Thursday, May 7, 2009

Manny Ramirez The Example


Just as I was ready to write Manny Ramirez in as a future Hall of Famer for a future blog, news broke that he was suspended 50 games for violating MLB's drug policy for using a women's fertility drug hCG.

For Manny's sake, I hope he doesn't take the same reputation beating that Alex Rodriguez, Roger Clemens, Barry Bonds, Mark McGwire, etc... have taken for using performance enhancing drugs. After all, he was the major reason the Boston Red Sox have won two world championships and have erased the curse of Babe Ruth.

Ramirez is the reason the Los Angeles Dodgers won a playoff series last year for the first time in 20 years since their 1988 World Series title over the Oakland A's ousting the Chicago Cubs.

Despite his liabilities defensively, off the wall antics on the field, and bitter departure from the Red Sox, to his credit, he's still fun to watch. What baseball needs is characters between the lines to compliment those managers like Ozzie Guillen of the Chicago White Sox.

A few weeks ago, the death of former Detroit Tigers Pitcher Mark "The Bird" Fidrych was a major loss for the grand old game.

The absence of Ramirez will not only be a void for Dodgers fans, but those around baseball that bought advance tickets to see him. The Dodgers invested into billboards to market "The Character" and I wouldn't doubt if Hall of Fame Broadcaster Vin Scully had a few more one-liners to share with fans.

One thing this suspension will do is send a message to all players that this drug policy will cost them in the checkbook both short and long term. Ramirez, who is expected to return on July 3, will lose $7.4 million for this mistake, which is more than many of us will make in our lifetimes.

More importantly, it could hinder the Dodgers chances of reaching the post-season and the extra money that not only he loses, but his teammates and the organization. You can't put a dollar figure on a championship ring. Just ask former Chicago Cubs legend Ernie Banks, who played on a lot of bad teams, and what he'd give to win that valuable piece of jewelry.

Ramirez is definitely the biggest name to be punished and he won't be the last because someone else will be dumb enough to try to buck the system.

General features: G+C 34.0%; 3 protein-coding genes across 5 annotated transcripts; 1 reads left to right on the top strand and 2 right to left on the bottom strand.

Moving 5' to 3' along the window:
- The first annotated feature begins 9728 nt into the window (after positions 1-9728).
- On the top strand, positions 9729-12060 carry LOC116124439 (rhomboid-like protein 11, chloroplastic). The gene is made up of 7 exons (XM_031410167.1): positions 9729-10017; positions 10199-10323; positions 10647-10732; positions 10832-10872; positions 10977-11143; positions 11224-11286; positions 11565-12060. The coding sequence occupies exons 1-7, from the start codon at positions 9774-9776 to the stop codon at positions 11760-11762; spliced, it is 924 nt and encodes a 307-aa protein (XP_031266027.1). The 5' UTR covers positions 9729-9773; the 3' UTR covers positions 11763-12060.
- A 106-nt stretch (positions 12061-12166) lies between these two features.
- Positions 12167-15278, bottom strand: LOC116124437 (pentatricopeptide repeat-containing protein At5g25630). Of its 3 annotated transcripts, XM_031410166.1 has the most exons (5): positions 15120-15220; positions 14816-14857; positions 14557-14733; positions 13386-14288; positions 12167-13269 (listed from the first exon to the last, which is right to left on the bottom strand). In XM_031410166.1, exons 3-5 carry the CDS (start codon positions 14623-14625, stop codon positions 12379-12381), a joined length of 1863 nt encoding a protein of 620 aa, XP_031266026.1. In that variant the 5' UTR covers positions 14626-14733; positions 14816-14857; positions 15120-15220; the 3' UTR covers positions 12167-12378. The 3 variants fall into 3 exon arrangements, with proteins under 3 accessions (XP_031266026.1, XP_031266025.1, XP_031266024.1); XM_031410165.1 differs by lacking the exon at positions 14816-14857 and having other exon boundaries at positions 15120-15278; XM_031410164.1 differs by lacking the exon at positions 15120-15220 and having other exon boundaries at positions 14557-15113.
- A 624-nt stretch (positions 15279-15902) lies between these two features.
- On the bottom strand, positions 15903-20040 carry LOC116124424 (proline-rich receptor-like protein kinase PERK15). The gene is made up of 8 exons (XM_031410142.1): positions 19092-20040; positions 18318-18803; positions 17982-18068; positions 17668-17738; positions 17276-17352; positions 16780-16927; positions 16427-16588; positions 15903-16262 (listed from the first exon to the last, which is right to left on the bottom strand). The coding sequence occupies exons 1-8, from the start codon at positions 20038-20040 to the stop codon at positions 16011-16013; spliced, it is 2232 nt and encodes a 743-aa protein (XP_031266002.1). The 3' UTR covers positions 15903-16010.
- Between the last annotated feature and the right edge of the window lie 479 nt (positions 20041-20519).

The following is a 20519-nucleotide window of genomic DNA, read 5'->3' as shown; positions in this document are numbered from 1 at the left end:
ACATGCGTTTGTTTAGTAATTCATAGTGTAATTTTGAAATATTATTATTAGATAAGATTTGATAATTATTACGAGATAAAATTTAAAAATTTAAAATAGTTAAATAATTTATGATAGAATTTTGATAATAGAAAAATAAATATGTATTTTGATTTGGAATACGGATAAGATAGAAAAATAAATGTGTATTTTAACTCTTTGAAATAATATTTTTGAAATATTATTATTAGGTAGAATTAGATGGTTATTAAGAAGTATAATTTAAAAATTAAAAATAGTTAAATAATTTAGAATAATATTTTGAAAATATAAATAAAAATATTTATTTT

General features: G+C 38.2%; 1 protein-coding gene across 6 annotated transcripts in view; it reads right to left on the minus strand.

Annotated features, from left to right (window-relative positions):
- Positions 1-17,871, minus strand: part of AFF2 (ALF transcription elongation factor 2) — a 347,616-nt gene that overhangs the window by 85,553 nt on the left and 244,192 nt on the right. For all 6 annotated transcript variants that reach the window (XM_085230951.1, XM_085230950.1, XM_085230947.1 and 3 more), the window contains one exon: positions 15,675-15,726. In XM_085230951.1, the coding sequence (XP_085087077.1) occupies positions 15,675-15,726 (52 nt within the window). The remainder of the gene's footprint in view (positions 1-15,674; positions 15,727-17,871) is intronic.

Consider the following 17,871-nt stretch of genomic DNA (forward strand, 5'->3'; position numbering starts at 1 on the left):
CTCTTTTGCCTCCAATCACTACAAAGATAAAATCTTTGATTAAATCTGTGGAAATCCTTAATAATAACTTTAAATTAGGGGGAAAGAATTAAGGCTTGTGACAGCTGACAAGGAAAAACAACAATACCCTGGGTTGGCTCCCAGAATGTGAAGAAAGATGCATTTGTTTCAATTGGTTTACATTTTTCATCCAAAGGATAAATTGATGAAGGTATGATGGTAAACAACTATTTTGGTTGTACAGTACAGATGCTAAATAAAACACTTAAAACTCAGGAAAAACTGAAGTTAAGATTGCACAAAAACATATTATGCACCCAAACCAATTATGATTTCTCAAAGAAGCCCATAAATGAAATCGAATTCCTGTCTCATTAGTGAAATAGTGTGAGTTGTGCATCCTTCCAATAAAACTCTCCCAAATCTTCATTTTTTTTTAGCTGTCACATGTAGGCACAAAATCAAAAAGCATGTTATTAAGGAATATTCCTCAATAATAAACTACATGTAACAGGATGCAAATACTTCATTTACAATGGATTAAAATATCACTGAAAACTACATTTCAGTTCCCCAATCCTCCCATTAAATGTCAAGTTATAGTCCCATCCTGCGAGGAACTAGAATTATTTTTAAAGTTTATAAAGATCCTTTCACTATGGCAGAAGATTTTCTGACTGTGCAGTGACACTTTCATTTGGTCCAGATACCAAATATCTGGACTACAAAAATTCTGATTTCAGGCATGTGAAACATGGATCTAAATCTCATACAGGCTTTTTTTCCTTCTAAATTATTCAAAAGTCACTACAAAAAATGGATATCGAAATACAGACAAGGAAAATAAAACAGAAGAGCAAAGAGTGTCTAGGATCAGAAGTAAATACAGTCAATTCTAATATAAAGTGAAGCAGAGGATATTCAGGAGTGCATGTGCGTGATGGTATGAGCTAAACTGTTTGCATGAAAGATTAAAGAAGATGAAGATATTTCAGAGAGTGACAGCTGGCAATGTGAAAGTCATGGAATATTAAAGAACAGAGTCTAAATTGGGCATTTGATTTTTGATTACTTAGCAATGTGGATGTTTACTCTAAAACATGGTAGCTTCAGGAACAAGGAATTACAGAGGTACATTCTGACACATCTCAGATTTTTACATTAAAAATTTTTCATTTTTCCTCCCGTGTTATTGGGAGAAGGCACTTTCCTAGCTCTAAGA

Ramirez is now going to be the player that MLB will use as "The Example" and this is one poster boy tag no player covets. Regardless of your name, you're going to sit and pay in more ways than one especially the reputation hit that labels you a cheater.

Take notice players. Be aware that random drug testing works.

Union Director Donald Fehr and the players association won't be able to bail you out of this jackpot because the last thing they want to do is to once again face Congress. I wouldn't be surprised that when the next collective bargaining agreement is negotiated, that the penalties will get even tougher than they are now. Even if baseball has to cancel another World Series between this issue and the eventual creation of a salary cap.

While the country is in a major recession, now Manny is on recess. This would be a good time for Manny and his agent Scott Boras to use this recess and huddle up to find away and rehabilitate his image.

A great way to accomplish this is by speaking to youth groups about the negative effects of performance enhancing drugs, sign so many autographs until his hand falls off and get advice from Dodgers legendary Manager Tommy Lasorda about giving public speeches.

Being in the second largest city in the country and one that appears to have warmed up to you, I do believe that once you eaten humble pie, start hitting homers and the Dodgers win more games with you in the lineup, Los Angeles will forgive you Manny for making this mistake providing you've learned from it.

If San Francisco is going to embrace a disliked figure like a home run king fraud like Bonds, Los Angeles fans will have no problem bonding to your like able personality and will gladly sit back in your newly named section Mannywood.

Scott Morganroth can be reached at

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